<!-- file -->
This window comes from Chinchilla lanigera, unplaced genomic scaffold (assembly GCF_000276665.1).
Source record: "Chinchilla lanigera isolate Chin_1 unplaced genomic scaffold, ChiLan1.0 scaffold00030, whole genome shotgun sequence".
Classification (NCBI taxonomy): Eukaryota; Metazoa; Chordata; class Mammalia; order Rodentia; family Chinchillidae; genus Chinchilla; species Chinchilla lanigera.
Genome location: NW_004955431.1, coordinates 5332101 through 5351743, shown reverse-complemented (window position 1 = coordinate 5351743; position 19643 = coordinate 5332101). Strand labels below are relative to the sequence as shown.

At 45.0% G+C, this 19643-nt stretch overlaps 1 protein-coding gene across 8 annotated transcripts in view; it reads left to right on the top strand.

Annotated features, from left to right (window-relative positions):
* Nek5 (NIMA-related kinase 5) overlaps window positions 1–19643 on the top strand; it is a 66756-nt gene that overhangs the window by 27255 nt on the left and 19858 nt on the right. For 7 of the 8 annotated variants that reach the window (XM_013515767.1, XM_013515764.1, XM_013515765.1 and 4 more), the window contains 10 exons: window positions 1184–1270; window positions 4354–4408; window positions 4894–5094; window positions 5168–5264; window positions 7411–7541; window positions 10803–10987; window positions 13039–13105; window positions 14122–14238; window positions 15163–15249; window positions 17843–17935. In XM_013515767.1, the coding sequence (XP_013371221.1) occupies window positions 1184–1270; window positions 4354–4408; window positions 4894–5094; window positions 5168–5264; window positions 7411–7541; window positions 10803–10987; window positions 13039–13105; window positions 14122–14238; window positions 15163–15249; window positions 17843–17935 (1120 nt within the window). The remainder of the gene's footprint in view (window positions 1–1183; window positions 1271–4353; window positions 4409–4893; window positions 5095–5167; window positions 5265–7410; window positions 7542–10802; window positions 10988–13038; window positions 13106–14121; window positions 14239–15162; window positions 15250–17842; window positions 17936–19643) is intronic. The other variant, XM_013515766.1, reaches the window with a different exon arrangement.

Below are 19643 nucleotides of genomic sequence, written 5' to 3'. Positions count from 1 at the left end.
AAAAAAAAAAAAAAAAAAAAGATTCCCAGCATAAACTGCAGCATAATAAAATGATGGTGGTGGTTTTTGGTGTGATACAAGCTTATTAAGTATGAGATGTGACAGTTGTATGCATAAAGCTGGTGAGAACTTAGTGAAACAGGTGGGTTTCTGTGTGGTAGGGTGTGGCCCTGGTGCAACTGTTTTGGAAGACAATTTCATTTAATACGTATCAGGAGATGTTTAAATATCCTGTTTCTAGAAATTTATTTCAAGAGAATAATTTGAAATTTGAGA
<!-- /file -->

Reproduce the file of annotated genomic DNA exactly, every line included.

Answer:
This window comes from Chinchilla lanigera, unplaced genomic scaffold (assembly GCF_000276665.1).
Source record: "Chinchilla lanigera isolate Chin_1 unplaced genomic scaffold, ChiLan1.0 scaffold00030, whole genome shotgun sequence".
Classification (NCBI taxonomy): Eukaryota; Metazoa; Chordata; class Mammalia; order Rodentia; family Chinchillidae; genus Chinchilla; species Chinchilla lanigera.
Genome location: NW_004955431.1, coordinates 5332101 through 5351743, shown reverse-complemented (window position 1 = coordinate 5351743; position 19643 = coordinate 5332101). Strand labels below are relative to the sequence as shown.

At 45.0% G+C, this 19643-nt stretch overlaps 1 protein-coding gene across 8 annotated transcripts in view; it reads left to right on the top strand.

Annotated features, from left to right (window-relative positions):
* Nek5 (NIMA-related kinase 5) overlaps window positions 1–19643 on the top strand; it is a 66756-nt gene that overhangs the window by 27255 nt on the left and 19858 nt on the right. For 7 of the 8 annotated variants that reach the window (XM_013515767.1, XM_013515764.1, XM_013515765.1 and 4 more), the window contains 10 exons: window positions 1184–1270; window positions 4354–4408; window positions 4894–5094; window positions 5168–5264; window positions 7411–7541; window positions 10803–10987; window positions 13039–13105; window positions 14122–14238; window positions 15163–15249; window positions 17843–17935. In XM_013515767.1, the coding sequence (XP_013371221.1) occupies window positions 1184–1270; window positions 4354–4408; window positions 4894–5094; window positions 5168–5264; window positions 7411–7541; window positions 10803–10987; window positions 13039–13105; window positions 14122–14238; window positions 15163–15249; window positions 17843–17935 (1120 nt within the window). The remainder of the gene's footprint in view (window positions 1–1183; window positions 1271–4353; window positions 4409–4893; window positions 5095–5167; window positions 5265–7410; window positions 7542–10802; window positions 10988–13038; window positions 13106–14121; window positions 14239–15162; window positions 15250–17842; window positions 17936–19643) is intronic. The other variant, XM_013515766.1, reaches the window with a different exon arrangement.

Below are 19643 nucleotides of genomic sequence, written 5' to 3'. Positions count from 1 at the left end.
AAAAAAAAAAAAAAAAAAAAGATTCCCAGCATAAACTGCAGCATAATAAAATGATGGTGGTGGTTTTTGGTGTGATACAAGCTTATTAAGTATGAGATGTGACAGTTGTATGCATAAAGCTGGTGAGAACTTAGTGAAACAGGTGGGTTTCTGTGTGGTAGGGTGTGGCCCTGGTGCAACTGTTTTGGAAGACAATTTCATTTAATACGTATCAGGAGATGTTTAAATATCCTGTTTCTAGAAATTTATTTCAAGAGAATAATTTGAAATTTGAGA